Talks to Resume on Winter Gas for Ukrainei
X
Al Pessin
October 25, 2014 4:21 PM
Ukrainian and Russian officials will meet again next week in an effort to settle their dispute over natural gas supplies that threatens to leave Ukraine short of heating fuel for the coming winter. VOA’s Al Pessin reports from London the dispute is complex, and has both economic and geopolitical dimensions.
Video

Video Talks to Resume on Winter Gas for Ukraine

Ukrainian and Russian officials will meet again next week in an effort to settle their dispute over natural gas supplies that threatens to leave Ukraine short of heating fuel for the coming winter. VOA’s Al Pessin reports from London the dispute is complex, and has both economic and geopolitical dimensions.
Video

Video Smugglers Offer Cheap Passage From Turkey to Syria

Smugglers in Turkey offer a relatively cheap passage across the border into Syria. Ankara has stepped up efforts to stem the flow of foreign fighters who want to join Islamic State militants fighting for control of the Syrian border city of Kobani. But porous borders and border guards who can be bribed make illegal border crossings quite easy. Zlatica Hoke has more.
Video

Video China Political Meeting Seeks to Improve Rule of Law

China’s communist leaders will host a top level political meeting this week, called the Fourth Plenum, and for the first time in the party’s history, rule of law will be a key item on the agenda. Analysts and Chinese media reports say the meetings could see the approval of long-awaited measures aimed at giving courts more independence and include steps to enhance an already aggressive and high-reaching anti-corruption drive. VOA’s Bill Ide has more from Beijing.
Video

Video After Decades of Pressure, Luxembourg Drops Bank Secrecy Rules

European Union finance ministers have reached a breakthrough agreement that will make it more difficult for tax cheats to hide their money. The new legislation, which had been blocked for years by countries with a reputation as tax havens, was approved last week after Luxembourg and Austria agreed to lift their vetoes. But as Mil Arcega reports, it doesn’t mean tax cheats have run out of places to keep their money hidden.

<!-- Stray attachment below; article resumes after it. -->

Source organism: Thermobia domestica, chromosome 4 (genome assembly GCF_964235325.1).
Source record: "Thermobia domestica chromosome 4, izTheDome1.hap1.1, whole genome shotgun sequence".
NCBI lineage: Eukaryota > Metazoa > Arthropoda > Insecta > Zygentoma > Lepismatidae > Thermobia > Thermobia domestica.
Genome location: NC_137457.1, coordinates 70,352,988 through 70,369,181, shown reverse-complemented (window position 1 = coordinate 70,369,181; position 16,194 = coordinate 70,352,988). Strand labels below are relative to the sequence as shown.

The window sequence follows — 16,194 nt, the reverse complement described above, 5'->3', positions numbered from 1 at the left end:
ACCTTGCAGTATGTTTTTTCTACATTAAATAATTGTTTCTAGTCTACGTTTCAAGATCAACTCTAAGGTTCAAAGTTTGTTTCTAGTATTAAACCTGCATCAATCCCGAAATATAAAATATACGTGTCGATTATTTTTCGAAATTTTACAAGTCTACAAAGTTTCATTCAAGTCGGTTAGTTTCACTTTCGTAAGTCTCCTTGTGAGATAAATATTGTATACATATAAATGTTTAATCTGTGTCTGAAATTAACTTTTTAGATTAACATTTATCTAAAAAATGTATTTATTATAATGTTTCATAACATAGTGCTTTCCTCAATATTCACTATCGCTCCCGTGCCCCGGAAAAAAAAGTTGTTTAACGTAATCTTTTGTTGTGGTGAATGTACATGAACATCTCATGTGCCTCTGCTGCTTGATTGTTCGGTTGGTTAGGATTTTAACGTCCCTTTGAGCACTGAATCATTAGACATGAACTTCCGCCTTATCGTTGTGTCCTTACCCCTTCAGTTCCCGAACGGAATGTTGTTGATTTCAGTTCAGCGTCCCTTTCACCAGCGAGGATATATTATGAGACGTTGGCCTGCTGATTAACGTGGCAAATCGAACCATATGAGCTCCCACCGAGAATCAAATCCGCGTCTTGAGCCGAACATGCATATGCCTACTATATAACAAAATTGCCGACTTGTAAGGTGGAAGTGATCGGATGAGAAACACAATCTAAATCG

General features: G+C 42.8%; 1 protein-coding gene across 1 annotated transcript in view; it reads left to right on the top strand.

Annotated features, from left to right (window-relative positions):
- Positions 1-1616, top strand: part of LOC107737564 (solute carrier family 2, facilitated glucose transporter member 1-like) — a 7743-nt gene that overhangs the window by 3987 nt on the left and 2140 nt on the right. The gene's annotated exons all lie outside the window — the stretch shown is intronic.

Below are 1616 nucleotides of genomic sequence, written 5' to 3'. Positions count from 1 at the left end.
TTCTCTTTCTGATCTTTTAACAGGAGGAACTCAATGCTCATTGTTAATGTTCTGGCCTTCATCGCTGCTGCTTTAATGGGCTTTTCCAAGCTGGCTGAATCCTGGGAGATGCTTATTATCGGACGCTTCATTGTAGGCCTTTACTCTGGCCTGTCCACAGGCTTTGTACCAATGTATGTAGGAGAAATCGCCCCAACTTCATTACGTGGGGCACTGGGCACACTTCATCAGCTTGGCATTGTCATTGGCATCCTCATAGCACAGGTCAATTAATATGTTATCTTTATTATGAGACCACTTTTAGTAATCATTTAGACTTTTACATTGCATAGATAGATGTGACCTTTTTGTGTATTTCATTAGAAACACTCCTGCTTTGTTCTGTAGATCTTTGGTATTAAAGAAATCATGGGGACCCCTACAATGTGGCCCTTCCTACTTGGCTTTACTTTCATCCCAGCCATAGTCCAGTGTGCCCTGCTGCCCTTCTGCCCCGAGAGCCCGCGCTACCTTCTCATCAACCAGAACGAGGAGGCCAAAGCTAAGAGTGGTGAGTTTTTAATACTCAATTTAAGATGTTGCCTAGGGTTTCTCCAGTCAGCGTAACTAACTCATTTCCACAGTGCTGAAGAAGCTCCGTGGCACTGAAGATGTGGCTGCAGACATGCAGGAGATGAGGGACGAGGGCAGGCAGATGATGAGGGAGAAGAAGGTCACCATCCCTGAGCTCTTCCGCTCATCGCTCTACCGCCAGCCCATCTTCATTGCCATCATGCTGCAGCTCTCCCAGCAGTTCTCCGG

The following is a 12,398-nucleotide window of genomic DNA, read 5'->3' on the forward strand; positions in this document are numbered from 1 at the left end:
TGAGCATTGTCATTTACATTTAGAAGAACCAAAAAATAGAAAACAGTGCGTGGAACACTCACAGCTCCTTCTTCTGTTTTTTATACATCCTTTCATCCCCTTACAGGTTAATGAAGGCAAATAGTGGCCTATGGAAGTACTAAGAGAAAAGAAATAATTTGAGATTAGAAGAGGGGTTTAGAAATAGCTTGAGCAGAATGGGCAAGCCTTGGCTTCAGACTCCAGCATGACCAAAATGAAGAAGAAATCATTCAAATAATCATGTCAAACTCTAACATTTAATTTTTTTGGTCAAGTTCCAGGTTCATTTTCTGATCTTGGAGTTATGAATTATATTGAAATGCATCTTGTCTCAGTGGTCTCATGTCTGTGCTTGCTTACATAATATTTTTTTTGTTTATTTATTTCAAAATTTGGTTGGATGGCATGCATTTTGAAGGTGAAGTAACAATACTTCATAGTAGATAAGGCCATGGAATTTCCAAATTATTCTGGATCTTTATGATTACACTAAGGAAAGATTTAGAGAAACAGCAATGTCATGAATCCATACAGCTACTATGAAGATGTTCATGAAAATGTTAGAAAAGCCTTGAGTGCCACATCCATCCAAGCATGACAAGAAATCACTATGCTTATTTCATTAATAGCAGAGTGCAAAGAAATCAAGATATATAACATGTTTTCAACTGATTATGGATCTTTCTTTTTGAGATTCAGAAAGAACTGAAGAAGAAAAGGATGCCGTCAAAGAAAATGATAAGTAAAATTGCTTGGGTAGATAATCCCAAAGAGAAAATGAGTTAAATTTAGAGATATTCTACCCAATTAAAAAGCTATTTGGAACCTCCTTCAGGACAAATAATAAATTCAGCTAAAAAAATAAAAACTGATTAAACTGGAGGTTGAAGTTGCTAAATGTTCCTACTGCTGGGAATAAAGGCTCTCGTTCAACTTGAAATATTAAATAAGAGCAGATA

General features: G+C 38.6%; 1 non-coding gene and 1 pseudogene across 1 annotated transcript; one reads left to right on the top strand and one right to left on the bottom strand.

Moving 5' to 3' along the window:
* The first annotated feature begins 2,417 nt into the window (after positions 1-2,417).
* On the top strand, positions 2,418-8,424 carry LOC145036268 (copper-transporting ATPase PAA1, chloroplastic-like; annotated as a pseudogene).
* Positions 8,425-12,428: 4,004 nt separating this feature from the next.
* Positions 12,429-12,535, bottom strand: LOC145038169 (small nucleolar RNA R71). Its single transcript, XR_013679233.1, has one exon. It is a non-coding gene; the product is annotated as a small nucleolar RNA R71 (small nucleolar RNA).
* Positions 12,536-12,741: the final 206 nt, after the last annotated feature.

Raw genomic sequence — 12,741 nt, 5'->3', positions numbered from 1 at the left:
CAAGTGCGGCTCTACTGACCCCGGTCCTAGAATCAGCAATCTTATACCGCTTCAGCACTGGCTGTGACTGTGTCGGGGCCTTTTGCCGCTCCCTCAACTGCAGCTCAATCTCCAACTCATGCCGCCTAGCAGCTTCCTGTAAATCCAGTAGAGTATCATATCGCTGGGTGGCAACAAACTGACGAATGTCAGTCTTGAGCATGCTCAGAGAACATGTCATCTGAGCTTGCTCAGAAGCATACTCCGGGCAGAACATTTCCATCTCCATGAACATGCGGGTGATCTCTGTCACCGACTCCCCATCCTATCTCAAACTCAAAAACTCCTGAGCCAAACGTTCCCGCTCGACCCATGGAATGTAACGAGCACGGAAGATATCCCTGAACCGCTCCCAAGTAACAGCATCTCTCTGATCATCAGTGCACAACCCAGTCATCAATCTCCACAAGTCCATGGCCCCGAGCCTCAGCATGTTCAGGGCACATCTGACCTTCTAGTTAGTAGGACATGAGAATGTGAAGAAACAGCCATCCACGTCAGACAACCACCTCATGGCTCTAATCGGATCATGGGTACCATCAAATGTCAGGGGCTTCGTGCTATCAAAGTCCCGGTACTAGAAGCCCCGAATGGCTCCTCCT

Video

Video Kobani Refugees Welcome, Turkey Criticizes, US Airdrop

Residents of Kobani in northern Syria have welcomed the airdrop of weapons, ammunition and medicine to Kurdish militia who are resisting the seizure of their city by Islamic State militants. The Turkish government, however, has criticized the operation. VOA’s Scott Bobb reports from southeastern Turkey, across the border from Kobani.
Video

Video US ‘Death Cafes’ Put Focus on the Finale

In contemporary America, death usually is a topic to be avoided. But the growing “death café” movement encourages people to discuss their fears and desires about their final moments. VOA’s Jerome Socolovsky reports.
Video

Video Ebola Orphanage Opens in Sierra Leone

Sierra Leone's first Ebola orphanage has opened in the Kailahun district. Hundreds of children orphaned since the beginning of the Ebola outbreak face stigma and rejection with nobody to care for them. Adam Bailes reports for VOA about a new interim care center that's aimed at helping the growing number of children affected by Ebola.

All About America

AppleAndroid